Conference aims to bring reps together on Pebble Mine topic

Posted: Thursday, April 07, 2005

Along with scores of students expected to attend, residents of Bristol Bay communities eager to hear from mining and state officials about plans for a huge open-pit mine northwest of Iliamna will crowd into the limited space of an Iliamna village teen center Friday for the opening of a two-day educational event sponsored by the Bristol Bay Campus of the University of Alaska Fairbanks.

There they hope to hear how Northern Dynasty Mines Inc. will keep promises not to damage sensitive fish spawning streams and subsistence habitat on which many in the communities depend.

The event, entitled the Land and Renewable Resources Conference II, had been generally understood to be an open-to-the-public event. But while the public may attend, space is so limited that organizers have said they will close the doors to the teen center once capacity (around 90) has been reached. Saturday's sessions are to be held in an elementary school where a somewhat larger, but still restricted capacity exists.

According to organizer Debi McLean-Nelson, director of the Bristol Bay Campus, some 63 students are signed up for the conference, which she said earlier this week was really "a class."

That was news to Northern Dynasty Mines officials, who nevertheless will attend the conference in their continuing effort to engage in discussions with critics and supporters living in the region.

Expected to participate are representatives of Northern Dynasty Minerals Ltd., Northern Dynasty Mines Inc., state and local officials, Native corporations, village and tribal heads, scientists versed in a variety of disciplines, as well as members of the general public.

Friday's agenda opens with remarks by Newhalen Mayor Bob Rychnovsky, followed by Raymond Wassillie, chief of the Native Village of Newhalen; Jeff Currier, manager of the Lake and Peninsula Borough; and McLean-Nelson.

Special guest speakers include Gov. Frank Murkowski, who is on the agenda to talk about responsible development and sustainable natural resources, and former Gov. Jay Hammond, who will remark on what's at stake and how to prepare for the advent of the largest open-pit mine in North America.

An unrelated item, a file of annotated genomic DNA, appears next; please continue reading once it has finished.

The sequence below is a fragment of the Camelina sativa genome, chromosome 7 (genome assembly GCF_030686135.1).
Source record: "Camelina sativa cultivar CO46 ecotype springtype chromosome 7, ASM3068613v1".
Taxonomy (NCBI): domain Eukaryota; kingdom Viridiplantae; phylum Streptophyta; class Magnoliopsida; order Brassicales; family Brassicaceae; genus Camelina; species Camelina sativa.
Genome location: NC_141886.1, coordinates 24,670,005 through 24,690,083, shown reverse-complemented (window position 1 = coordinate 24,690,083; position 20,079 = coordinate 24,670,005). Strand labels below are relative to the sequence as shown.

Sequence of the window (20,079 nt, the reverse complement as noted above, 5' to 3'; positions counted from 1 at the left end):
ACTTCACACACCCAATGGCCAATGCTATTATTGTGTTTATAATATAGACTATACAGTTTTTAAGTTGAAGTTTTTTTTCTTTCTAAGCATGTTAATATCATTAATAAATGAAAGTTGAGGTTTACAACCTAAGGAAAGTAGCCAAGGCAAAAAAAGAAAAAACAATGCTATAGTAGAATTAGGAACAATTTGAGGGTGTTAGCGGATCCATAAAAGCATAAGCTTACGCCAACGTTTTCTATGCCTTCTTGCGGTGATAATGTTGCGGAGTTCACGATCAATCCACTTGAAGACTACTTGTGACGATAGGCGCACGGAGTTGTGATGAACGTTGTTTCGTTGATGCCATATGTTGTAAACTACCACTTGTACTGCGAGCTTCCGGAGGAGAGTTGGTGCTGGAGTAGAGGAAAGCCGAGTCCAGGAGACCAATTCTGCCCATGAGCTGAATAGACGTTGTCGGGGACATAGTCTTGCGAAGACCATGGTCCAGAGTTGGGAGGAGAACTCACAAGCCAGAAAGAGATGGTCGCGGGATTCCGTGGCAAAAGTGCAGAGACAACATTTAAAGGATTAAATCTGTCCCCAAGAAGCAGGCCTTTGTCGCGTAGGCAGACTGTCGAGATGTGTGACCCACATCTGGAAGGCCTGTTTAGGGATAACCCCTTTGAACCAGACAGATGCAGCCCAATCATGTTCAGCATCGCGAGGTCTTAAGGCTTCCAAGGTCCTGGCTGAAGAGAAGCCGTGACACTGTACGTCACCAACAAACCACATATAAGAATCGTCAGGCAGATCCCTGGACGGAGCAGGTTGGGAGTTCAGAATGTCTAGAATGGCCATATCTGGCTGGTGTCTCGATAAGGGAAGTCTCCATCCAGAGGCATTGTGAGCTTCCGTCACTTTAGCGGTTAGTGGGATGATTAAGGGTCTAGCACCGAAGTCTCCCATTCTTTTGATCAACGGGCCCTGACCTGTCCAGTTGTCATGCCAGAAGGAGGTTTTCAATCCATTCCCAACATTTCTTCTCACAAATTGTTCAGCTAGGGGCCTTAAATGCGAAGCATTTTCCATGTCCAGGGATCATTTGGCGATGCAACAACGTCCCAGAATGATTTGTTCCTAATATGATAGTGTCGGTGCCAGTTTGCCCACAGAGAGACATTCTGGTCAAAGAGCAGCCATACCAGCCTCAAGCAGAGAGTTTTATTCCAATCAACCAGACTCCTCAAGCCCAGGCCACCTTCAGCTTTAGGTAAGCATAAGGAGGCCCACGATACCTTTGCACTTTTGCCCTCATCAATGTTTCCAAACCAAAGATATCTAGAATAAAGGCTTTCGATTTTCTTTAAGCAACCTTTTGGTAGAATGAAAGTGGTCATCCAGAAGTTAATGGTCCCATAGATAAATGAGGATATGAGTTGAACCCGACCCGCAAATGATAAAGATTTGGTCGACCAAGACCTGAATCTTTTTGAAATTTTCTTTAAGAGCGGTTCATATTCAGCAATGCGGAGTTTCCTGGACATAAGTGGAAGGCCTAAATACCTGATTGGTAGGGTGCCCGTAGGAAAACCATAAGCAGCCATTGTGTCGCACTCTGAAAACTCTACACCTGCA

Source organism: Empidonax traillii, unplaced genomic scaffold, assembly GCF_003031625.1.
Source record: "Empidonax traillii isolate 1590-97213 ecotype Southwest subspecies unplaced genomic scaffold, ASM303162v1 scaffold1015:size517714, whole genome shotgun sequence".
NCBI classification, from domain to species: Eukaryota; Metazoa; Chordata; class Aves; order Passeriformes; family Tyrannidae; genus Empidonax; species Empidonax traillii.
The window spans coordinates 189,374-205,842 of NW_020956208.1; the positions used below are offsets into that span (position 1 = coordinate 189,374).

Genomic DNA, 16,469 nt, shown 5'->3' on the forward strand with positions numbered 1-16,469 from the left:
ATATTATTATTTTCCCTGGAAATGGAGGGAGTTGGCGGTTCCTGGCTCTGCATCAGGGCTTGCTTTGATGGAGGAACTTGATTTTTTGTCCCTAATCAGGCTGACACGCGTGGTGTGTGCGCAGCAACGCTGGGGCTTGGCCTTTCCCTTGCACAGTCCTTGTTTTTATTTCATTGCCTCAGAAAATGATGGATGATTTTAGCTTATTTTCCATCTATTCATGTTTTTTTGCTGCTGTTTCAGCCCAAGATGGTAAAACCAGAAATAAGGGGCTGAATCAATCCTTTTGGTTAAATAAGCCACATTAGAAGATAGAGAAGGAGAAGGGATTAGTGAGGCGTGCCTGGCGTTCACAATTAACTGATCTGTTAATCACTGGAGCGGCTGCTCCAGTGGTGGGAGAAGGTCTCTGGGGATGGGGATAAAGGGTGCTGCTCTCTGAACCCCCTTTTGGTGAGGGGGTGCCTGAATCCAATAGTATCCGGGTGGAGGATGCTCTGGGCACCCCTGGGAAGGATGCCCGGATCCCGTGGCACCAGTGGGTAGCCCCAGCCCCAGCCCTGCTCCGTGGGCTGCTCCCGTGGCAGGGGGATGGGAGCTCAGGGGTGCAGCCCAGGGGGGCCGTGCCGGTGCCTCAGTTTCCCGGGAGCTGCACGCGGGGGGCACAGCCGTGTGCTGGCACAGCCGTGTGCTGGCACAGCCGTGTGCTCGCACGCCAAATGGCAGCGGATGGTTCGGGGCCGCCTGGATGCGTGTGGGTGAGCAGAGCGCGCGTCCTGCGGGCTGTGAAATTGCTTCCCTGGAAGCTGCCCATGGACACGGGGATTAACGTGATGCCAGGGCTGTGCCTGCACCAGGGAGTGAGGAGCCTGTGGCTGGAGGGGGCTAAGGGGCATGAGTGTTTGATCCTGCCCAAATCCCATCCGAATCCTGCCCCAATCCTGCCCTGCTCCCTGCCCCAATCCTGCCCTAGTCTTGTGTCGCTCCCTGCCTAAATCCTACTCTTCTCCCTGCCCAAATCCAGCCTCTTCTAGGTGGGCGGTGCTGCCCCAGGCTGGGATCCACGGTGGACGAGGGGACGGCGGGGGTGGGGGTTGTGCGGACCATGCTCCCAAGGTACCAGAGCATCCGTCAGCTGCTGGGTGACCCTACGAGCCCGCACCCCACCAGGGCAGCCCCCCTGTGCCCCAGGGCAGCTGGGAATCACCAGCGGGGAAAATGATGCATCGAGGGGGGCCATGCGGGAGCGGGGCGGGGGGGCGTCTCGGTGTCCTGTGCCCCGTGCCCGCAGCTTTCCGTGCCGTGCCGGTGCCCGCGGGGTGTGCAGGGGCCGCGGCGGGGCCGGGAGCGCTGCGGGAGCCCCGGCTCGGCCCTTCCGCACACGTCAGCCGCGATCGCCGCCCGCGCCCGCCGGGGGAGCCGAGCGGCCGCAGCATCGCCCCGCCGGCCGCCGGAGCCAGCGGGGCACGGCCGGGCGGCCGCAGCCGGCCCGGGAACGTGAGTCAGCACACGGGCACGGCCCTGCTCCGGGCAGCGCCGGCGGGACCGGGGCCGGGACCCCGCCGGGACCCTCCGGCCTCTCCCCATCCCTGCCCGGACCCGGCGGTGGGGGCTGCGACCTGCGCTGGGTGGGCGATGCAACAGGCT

That will be followed by a panel discussion with some of the mining industry players whose companies also hold claims in the region and Alaska, including Full Metal Minerals, Liberty Star Gold Corp. and TNR Resources.

Friday's agenda will feature an afternoon panel of Northern Dynasty representatives, followed by another panel comprised of Native corporation officials with the NANA Corp., the Bristol Bay Native Corp., Bering Straits Regional Corp. and Doyon Ltd., and a third panel will include Ed Fogels of the Alaska Large Mine Permit Team, who is expected to discuss impacts of mine development on tourism, subsistence and commercial fishing.

Saturday and Sunday will offer more of the same.

One discussion will include representatives of the Alaska Department of Fish and Game and the department's Subsistence Division. Another will feature Brian Kraft of the Bristol Bay Alliance and Scott Brennan of Alaskans for Responsible Mining, as well as Robin Samuelsen, CEO of the Bristol Bay Economic Development Corp.

Other discussions will cover expected infrastructure needs, business development and a panel on the village perspectives.

"We are trying to educate the community so they can make the best-informed decisions they can," McLean-Nelson said. "We will accommodate as many as we can."

Kraft, head of the recently formed Bristol Bay Alliance, which also is attempting to raise public awareness about mining issues, said he has doubts about the upcoming conference, though his organization is a participant. He said the agenda appeared to suggest the mine already is a done deal.

"My question is how is mining a 'renewable' resource?" he asked in a March 31 interview in reference to the conference title. "(Mining) is everything but renewable."

Kraft said the agenda looked one-sided, with discussions about the status of exploration, moving from exploration to development and how to get jobs.

McLean-Nelson said that is not the case.

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